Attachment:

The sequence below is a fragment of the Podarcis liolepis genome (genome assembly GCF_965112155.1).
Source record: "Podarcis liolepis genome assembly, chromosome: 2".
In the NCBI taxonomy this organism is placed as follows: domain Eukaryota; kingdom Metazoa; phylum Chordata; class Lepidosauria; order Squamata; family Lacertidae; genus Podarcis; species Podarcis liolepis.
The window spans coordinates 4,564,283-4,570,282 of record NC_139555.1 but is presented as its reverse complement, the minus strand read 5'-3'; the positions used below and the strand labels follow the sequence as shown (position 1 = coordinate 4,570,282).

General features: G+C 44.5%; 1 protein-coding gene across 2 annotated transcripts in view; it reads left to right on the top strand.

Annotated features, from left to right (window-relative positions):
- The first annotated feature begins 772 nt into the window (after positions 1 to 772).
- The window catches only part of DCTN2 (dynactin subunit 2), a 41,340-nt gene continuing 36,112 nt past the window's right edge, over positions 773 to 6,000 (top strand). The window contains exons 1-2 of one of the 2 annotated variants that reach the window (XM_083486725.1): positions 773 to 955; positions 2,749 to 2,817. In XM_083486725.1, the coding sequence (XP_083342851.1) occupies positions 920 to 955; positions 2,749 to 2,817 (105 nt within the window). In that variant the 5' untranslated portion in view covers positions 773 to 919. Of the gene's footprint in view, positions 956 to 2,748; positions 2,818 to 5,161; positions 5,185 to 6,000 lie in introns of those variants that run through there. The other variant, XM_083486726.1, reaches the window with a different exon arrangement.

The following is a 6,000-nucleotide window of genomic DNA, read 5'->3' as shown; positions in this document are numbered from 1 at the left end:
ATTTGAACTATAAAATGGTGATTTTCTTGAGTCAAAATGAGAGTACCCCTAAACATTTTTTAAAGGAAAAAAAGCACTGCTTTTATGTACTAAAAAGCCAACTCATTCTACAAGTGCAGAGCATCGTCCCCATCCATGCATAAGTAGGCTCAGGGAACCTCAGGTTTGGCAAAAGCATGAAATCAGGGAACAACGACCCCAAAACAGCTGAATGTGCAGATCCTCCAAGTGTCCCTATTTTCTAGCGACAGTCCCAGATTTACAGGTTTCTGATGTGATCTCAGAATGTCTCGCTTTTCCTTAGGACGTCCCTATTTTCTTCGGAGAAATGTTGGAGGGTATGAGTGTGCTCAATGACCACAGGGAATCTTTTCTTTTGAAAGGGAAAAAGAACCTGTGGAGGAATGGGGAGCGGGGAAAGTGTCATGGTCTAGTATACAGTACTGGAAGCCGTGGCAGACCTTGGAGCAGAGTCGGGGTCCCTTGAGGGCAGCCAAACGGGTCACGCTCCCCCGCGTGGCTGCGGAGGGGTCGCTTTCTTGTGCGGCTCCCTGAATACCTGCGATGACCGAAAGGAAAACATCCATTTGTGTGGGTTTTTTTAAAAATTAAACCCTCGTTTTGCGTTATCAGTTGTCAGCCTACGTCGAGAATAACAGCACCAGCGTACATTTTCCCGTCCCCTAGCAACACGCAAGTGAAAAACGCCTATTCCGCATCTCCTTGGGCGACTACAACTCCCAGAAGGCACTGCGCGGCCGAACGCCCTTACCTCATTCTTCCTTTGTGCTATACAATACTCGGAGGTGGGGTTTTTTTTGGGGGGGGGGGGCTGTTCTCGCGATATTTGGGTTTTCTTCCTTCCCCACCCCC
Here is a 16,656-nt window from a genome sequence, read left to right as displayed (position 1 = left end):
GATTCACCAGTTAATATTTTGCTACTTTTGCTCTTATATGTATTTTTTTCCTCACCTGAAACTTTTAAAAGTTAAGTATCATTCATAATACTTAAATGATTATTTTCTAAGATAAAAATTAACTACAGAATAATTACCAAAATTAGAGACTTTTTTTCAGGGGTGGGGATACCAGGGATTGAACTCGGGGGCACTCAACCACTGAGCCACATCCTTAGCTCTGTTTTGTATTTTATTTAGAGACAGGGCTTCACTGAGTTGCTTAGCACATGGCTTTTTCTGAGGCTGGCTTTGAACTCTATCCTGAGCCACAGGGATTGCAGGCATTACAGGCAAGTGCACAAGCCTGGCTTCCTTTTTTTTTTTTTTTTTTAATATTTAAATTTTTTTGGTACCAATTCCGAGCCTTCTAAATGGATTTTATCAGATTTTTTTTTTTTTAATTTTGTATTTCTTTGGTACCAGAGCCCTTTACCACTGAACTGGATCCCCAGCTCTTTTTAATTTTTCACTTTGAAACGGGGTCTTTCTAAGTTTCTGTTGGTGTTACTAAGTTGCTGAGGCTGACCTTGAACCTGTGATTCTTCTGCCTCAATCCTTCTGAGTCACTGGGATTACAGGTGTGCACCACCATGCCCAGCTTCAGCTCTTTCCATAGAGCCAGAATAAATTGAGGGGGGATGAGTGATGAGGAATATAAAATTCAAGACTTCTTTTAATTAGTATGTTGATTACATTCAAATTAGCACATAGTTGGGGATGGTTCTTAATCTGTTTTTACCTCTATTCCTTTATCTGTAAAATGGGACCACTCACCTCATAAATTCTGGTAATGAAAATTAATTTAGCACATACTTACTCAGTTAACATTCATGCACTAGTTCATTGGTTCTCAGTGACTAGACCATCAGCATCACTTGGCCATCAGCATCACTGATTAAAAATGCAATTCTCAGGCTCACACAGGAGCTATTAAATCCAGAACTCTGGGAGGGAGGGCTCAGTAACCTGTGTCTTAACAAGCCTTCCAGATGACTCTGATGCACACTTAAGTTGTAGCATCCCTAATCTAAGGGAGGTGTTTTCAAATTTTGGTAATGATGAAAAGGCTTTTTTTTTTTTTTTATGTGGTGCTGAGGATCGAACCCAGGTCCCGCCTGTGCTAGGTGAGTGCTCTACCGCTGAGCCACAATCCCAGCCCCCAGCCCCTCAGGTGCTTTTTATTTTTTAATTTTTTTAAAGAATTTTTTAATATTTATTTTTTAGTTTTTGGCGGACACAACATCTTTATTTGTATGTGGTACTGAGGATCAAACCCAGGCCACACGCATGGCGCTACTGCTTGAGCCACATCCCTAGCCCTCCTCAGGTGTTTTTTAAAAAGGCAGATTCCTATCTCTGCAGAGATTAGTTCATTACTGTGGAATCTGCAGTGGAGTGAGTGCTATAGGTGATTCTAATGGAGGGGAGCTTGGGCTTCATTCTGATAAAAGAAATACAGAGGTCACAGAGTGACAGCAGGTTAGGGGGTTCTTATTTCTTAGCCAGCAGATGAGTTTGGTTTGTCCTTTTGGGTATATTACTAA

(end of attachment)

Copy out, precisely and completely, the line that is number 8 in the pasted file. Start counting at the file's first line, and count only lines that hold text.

- The window catches only part of DCTN2 (dynactin subunit 2), a 41,340-nt gene continuing 36,112 nt past the window's right edge, over positions 773 to 6,000 (top strand). The window contains exons 1-2 of one of the 2 annotated variants that reach the window (XM_083486725.1): positions 773 to 955; positions 2,749 to 2,817. In XM_083486725.1, the coding sequence (XP_083342851.1) occupies positions 920 to 955; positions 2,749 to 2,817 (105 nt within the window). In that variant the 5' untranslated portion in view covers positions 773 to 919. Of the gene's footprint in view, positions 956 to 2,748; positions 2,818 to 5,161; positions 5,185 to 6,000 lie in introns of those variants that run through there. The other variant, XM_083486726.1, reaches the window with a different exon arrangement.